that what a man is in himself, not what 275. Either he was a shepherd.] As his ancestors were, is the great matter to were Romulus and Remus, and, their be considered. bringer up, Faustulus.

Worth makes the man, the want of it the - Unwilling to say.] As the poet does fellow; not speak his own meaning, it may not The rest is all but leather or prunello. be very easy to determine it: but it is


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Juvenal, in this Satire, exposes and censures the detestable

vice then practised at Rome. Some have thought that this is done too openly. So Farnaby-Obscænam cinædorum et pathicorum turpitudinem acriter, at nimis aperte insectatur. Marshall says, that, on account of certain expressions in this Satire, Jul. C. Scaliger advised every man of probity to abstain from the whole work of Juvenal. But, surely, this is greatly mistaking the matter, and not adverting duly to the difference between such writers as exert their genius in the cause of vice, and so write upon it, as if they wished to recommend it to the imagination, and thus to the practice of mankind, (as Horace among the Romans, and Lord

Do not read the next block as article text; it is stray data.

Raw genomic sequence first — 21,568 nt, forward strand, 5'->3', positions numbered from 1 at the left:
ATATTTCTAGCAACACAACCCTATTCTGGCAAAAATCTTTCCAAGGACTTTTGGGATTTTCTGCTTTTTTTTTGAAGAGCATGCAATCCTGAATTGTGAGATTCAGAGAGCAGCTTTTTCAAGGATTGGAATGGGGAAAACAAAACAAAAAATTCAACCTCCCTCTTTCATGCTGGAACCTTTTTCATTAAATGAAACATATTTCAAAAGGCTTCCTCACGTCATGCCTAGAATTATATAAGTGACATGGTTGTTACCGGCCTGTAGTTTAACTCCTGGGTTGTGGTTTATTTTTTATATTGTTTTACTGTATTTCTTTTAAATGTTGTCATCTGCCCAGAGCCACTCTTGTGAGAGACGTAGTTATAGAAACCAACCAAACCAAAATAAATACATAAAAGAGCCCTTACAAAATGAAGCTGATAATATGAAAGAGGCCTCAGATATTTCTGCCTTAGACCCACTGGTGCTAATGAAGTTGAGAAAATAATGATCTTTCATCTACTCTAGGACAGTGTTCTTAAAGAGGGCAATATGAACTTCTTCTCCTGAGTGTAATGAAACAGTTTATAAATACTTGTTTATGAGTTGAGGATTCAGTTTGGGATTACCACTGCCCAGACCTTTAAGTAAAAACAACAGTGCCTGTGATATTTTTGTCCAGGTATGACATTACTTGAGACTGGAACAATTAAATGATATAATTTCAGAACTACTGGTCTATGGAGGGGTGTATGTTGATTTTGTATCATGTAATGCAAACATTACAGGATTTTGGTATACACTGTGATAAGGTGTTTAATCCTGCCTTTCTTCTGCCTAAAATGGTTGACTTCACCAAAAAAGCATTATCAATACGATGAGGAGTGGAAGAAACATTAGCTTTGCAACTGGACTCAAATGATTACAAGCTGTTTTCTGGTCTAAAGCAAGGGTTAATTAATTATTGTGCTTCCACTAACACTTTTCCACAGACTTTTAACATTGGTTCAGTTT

SCIRE velim, quare toties mihi, Nævole, tristis
Occurras fronte obductà, ceu Marsya victus.
Quid tibi cum vultu, qualem deprênsus habebat
Ravola, dum Rhodopes udá terit inguina barba ?
Nos colaphum incutimus lambenti crustula servo.
Non erat hâc facie miserabilior Crepereius
Pollio, qui triplicem usuram præstare paratus
Circuit, et fatuos non invenit. Unde repente


Line 1. Nævnlus.] The poet, as an in- and misery, and now he asks him the troduction to this Satire, in which he

reason of it. exposes and condemns the monstrous 2. Marsyas.} A Phrygian musician, impurities then reigning in Rome, brings who challenged Apollo, but was overto view, as an example of their evil con come by him, and flayed alive. sequences, one Nævolus, a monster of 4. Ravola.] Some impure wretch, who, vice, who appears in a most shabby and being detected with his mistress, in the forlorn condition, more like an outcast situation here described, was confounded than a member of civil society; ruined with shame at the discovery. by those very vices by which he had 5. Biscuits.] Crustula-wafers, or şuchthought to have enriched himself. Ju- like things; or little sweet cakes, which venal is supposed to have met him often, used to be given to children. So Hor. lately, in a state of the utmost dejection sat. i. 1. 25, 6.